Coinbase CEO stated that complying with the SEC could have impacted several US crypto firms.
During a recent interview with Financial Times, Coinbase CEO Brian Armstrong stated that the U.S. Securities and Exchange Commission (SEC) asked them to halt trading for all 200 cryptocurrencies on the platform, except for Bitcoin, before suing the exchange in early June 2023.
According to the CEO of Coinbase, every cryptocurrency other than Bitcoin qualifies as a “security” in the eyes of the SEC. It was obvious that the federal securities regulator was attempting to impose its control over a wider swath of the market.
13 of the least actively traded digital assets on Coinbase were named as securities in the US SEC’s lawsuit. The regulator claimed further that making them available to customers would subject the exchange to SEC regulation. Armstrong stated:
“They came back to us, and they said… we believe every asset other than Bitcoin is a security. And, we said, well how are you coming to the conclusion, because that’s not our interpretation of the law. And they said, we are not going to explain it to you, you need to delist every other asset other than Bitcoin”.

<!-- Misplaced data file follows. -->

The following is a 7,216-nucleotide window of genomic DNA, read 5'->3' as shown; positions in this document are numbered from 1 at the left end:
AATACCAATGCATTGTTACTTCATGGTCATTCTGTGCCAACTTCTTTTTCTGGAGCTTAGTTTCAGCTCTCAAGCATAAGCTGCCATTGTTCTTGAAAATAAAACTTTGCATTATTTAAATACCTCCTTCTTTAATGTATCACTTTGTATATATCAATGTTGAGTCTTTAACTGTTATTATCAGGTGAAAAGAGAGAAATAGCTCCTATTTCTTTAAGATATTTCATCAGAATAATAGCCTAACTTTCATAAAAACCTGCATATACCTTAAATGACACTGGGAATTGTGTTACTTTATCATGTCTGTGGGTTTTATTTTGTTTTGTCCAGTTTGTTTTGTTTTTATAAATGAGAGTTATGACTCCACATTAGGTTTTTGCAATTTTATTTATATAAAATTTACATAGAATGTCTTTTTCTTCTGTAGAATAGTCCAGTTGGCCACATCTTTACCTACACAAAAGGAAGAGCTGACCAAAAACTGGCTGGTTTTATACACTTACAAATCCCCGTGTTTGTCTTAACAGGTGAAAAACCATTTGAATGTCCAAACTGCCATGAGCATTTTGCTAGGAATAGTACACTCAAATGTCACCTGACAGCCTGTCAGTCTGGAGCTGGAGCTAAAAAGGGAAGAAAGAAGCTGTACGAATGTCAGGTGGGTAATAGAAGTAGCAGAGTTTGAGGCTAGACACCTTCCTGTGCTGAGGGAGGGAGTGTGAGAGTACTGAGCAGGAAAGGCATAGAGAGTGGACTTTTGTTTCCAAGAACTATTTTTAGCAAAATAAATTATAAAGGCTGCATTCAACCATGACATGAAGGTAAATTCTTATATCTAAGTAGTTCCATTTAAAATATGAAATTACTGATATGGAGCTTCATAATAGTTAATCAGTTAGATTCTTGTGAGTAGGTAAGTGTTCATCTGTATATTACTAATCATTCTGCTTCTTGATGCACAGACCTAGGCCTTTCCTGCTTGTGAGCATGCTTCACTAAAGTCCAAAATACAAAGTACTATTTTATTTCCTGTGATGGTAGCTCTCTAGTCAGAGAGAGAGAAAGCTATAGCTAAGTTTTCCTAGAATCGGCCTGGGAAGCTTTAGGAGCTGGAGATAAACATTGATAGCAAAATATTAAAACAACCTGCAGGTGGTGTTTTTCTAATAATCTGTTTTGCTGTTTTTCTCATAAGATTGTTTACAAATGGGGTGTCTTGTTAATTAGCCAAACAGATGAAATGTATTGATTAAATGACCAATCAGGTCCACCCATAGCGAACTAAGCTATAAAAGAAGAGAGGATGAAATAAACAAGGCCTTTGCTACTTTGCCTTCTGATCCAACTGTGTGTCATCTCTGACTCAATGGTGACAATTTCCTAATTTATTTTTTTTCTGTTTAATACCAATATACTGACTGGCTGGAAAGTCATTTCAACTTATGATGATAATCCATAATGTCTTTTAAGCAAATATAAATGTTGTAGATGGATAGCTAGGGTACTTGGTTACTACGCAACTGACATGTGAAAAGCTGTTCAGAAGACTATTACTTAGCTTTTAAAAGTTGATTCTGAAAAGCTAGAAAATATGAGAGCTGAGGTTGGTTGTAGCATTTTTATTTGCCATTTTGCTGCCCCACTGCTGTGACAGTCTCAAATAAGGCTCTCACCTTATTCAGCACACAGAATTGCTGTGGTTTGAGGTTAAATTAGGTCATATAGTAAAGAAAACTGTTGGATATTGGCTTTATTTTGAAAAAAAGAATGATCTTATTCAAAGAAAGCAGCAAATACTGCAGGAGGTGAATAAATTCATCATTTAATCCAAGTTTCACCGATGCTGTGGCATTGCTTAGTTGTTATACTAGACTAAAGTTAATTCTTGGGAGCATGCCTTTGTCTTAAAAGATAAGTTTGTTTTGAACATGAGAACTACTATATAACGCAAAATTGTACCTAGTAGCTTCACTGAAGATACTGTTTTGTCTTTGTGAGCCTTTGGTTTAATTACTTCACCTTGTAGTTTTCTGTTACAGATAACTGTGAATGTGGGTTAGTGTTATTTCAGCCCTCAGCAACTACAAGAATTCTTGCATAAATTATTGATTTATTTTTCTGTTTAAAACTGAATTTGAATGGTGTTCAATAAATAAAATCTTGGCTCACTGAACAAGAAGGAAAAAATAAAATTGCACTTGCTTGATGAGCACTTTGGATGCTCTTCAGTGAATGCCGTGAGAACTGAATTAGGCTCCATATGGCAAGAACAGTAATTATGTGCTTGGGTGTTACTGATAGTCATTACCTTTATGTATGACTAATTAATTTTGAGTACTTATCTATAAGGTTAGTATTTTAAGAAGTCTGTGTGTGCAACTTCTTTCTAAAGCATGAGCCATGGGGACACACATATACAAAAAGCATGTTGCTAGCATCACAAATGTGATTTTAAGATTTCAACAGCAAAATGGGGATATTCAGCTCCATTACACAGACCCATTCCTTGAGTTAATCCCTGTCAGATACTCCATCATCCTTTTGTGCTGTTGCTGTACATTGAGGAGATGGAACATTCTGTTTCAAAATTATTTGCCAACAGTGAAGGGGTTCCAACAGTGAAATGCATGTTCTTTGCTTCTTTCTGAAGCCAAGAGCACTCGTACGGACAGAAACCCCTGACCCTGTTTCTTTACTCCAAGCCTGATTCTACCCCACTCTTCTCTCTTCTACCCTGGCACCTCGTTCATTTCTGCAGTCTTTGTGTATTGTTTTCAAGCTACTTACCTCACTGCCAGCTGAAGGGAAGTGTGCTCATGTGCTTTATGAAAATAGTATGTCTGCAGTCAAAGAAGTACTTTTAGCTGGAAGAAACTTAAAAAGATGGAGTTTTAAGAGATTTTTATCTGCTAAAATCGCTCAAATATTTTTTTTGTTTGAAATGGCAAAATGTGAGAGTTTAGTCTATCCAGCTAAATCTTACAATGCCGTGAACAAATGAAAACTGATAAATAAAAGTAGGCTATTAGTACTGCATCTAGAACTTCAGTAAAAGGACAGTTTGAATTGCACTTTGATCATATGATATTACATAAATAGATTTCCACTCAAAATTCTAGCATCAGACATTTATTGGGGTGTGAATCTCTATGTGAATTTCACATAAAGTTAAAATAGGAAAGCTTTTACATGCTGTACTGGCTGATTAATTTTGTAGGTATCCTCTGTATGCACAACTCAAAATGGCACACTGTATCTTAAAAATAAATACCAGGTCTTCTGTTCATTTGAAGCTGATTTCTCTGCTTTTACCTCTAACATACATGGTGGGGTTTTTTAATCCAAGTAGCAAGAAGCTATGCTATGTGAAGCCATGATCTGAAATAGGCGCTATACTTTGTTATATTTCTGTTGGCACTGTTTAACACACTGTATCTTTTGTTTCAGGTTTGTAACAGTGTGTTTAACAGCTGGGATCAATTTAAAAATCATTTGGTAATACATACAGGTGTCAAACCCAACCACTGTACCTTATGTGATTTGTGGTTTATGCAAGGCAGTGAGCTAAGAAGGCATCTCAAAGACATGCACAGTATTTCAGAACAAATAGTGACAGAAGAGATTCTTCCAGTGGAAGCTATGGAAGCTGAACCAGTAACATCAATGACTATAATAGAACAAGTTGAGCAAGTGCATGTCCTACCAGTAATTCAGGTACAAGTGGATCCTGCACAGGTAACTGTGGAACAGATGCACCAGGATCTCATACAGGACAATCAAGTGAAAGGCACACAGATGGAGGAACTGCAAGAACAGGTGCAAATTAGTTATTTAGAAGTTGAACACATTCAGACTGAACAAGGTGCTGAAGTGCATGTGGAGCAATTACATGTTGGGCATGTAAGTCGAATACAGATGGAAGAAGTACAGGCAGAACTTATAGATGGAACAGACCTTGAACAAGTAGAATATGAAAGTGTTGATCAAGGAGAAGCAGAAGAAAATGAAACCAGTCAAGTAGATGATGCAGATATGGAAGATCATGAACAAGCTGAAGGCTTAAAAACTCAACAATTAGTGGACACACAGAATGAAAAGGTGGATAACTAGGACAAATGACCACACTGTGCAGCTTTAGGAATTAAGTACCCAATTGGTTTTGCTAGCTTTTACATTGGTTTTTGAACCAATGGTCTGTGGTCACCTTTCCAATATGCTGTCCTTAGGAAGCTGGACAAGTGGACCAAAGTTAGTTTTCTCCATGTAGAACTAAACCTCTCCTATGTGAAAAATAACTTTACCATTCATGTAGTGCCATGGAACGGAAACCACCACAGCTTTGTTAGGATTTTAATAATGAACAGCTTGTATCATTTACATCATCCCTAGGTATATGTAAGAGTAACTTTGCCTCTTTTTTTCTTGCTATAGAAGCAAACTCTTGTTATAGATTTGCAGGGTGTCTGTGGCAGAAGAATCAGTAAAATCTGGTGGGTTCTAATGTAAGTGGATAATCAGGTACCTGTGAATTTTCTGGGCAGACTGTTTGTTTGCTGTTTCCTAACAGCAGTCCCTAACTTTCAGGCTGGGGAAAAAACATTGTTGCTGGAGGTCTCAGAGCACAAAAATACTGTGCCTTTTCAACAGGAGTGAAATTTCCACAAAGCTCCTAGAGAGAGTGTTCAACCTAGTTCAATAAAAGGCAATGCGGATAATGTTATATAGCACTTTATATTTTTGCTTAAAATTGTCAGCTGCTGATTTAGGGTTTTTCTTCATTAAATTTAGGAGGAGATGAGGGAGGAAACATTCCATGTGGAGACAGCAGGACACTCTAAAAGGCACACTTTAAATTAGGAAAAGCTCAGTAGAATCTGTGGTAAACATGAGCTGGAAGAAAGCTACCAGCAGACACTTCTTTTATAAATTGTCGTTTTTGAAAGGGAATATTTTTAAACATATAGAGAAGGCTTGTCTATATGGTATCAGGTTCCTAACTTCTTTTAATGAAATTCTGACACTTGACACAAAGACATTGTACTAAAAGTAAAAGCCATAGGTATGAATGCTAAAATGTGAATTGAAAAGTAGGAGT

Armstrong added that if Coinbase accepted the SEC’s demands, it could have set an undesirable precedent that would have led to a large majority of US crypto companies breaking the law unless they registered with the Commission. In essence, it appears that the SEC tried to pressure Coinbase while the exchange resisted giving up readily.
SEC vs. Coinbase
Coinbase, a cryptocurrency exchange, submitted a motion to dismiss all charges from the US SEC last month. Coinbase asserted that, although not registered with the SEC as a broker, it does not offer any crypto asset securities for trading.
Additionally, Coinbase disputes the SEC’s jurisdiction over investors and disputes the idea that functional separation is required by law or SEC regulations. The Chief Legal Officer, Paul Grewal, shows his willingness to actively participate in discussions with financial watchdogs and advocates for fresh legislation and rulemaking moving forward.